We finished up the last few crumbs of our cupcake, put on our game faces and headed out of the Stage Door Deli. This was no small matter. Our destination was straight ahead on the left. Century 21. We were both oddly quiet – a combination of being full to the brim and pondering visions of wonders that may behold us once inside the imposing huge double black doors. I wasn’t sure what to expect inside those hallowed halls. I had seen an episode of Queer Eye for the Straight Guy where they went to a Century 21 once – it had a beautiful grand staircase right in the middle of the building and was rows and rows of beauty. As we opened the imposing heavy doors and our eyes adjusted to the florescence I realized … this was not that place.
Ok I dunno where they were in that episode of QEftSG, but it wasn’t here. This place was like a bit like a mule in a horse’s harness. The outside of the building was wonderful and beautiful. The inside was like JC Penny’s from the 70’s. Everything was beige – beige walls, worn beige carpets, dropped ceiling tiles, fluorescent light… not exactly couture. We discovered that women’s clothing was on the third floor and headed up the escalator (figuring we’d hit kids, mens and shoes as we headed back down). As more and more of the women’s floor came into view, the more I was a mish mash of sudden concern and yet excited awe. The giant floor was absolutely filled with racks upon racks of … everything. There were round racks, waterfall racks, straight racks, wall racks. On each rack - topped with a black and white paper print out saying things such as “European Couture” or “3.1 Phillip Lim” or “Cashmere” - was a packed explosion of color and fabric. I quickly realized that a lot of what was here were “one off” items – meaning: if it ain’t your size, you’re SOL. That also meant that it was almost overwhelming to think of clawing through rack after rack trying to find that just right piece in your just right size.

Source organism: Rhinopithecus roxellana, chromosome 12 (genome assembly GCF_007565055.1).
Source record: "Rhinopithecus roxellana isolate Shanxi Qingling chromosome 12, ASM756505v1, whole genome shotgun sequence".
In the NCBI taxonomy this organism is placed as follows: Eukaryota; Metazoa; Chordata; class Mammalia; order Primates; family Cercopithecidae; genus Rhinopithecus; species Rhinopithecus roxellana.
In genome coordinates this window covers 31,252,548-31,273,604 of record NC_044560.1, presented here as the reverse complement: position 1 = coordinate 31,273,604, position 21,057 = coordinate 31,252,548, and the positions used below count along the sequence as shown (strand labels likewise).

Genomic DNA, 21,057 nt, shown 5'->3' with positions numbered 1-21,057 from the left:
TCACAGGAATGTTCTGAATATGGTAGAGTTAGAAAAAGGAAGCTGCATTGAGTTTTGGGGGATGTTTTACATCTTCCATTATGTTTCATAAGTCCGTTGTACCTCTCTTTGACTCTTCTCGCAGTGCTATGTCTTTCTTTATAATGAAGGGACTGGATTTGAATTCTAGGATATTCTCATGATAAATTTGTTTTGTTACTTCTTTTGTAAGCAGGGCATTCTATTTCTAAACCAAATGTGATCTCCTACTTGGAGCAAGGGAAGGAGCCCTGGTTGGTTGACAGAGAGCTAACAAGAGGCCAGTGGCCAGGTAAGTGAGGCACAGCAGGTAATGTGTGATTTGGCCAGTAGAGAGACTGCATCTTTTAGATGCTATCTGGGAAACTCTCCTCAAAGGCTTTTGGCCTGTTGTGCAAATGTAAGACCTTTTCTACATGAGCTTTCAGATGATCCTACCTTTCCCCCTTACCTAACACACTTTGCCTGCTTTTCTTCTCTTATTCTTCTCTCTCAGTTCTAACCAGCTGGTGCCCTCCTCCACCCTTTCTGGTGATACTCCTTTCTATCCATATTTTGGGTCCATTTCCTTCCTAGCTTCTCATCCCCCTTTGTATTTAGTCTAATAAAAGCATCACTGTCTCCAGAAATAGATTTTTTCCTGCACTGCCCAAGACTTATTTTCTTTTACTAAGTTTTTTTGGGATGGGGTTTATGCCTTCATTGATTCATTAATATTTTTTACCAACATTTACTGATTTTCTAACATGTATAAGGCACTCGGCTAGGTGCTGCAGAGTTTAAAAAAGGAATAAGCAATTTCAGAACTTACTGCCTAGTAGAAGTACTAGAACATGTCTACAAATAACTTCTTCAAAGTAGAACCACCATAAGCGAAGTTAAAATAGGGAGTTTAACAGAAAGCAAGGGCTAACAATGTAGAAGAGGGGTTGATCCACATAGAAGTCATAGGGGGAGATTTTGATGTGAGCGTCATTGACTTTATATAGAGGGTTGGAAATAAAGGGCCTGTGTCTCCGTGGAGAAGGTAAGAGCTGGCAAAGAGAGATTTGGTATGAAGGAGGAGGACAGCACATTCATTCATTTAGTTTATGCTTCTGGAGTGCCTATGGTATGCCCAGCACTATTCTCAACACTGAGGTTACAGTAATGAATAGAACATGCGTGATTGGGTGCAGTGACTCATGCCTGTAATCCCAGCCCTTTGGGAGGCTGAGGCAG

Second only to my awe at the sheer hodge podge of stuff around was my sudden sinking realization of what we’d have to face to even dig through said racks. People. Lots and lots of people. People who were apparently much more adept at this than we were. I just stood off to the side of the escalator for a moment and looked around. I saw women jockeying for position around racks. I saw women with arms full of items clinging to them with possessive gleams in their eyes, I heard voices speaking in every language imaginable calling to sisters, cousins, friends telling them to come look at some item or other, and at least once I saw women literally elbow each other out of the way to get to an item. I looked to my left and noticed the line for the one set of fitting rooms – it was at least 30 people long – no exaggeration and filled with a mix of women - young giddy girls, hollow eyed shock victims, and narrow eyed fighters. Wow. I’m not sure I’m up for this.
Though we started out together, Sarah and I quickly realized that if we were going to make any headway we’d have to divide and conquer. Of course being able to ever find each other again without the use of cell phones was in question, but these were trivialities – we had couture waiting for us to find it. I picked a tall, straight rack and started rummaging through it. Most of what I saw was horrid – but some things were delicious like the amazing Save the Queen skirt that was in my size (originally $490 down to $120)! I quickly pulled it out from the rack and clung to it. If I had noticed anything it was that if you even thought you may want something you’d better take it and hold onto it. I was halfway through the rack when I heard a woman’s voice behind me scoldingly say “You can’t be here”. I turned around to see the curly haired young woman with the sour look on her face and the nametag on her shirt. “I’m sorry?” I asked. She simply pelted me with “I have to work here!” Apparently this was the rack where they hung up items that needed to be sorted and put back out in their rightful places. This seemed like an odd exercise in futility from what I’d seen, and I certainly didn’t appreciate her tone, but rather than get into an altercation within the first 10 minutes of my arrival I simply looked at her, said nothing, and walked away.
Not a great start. But knowing what could be here, in this very store… my perfect, trophy dress or skirt or outfit was here somewhere waiting for me, I just had to find it… I shook off my frustration and set out to look for more…
… to be continued.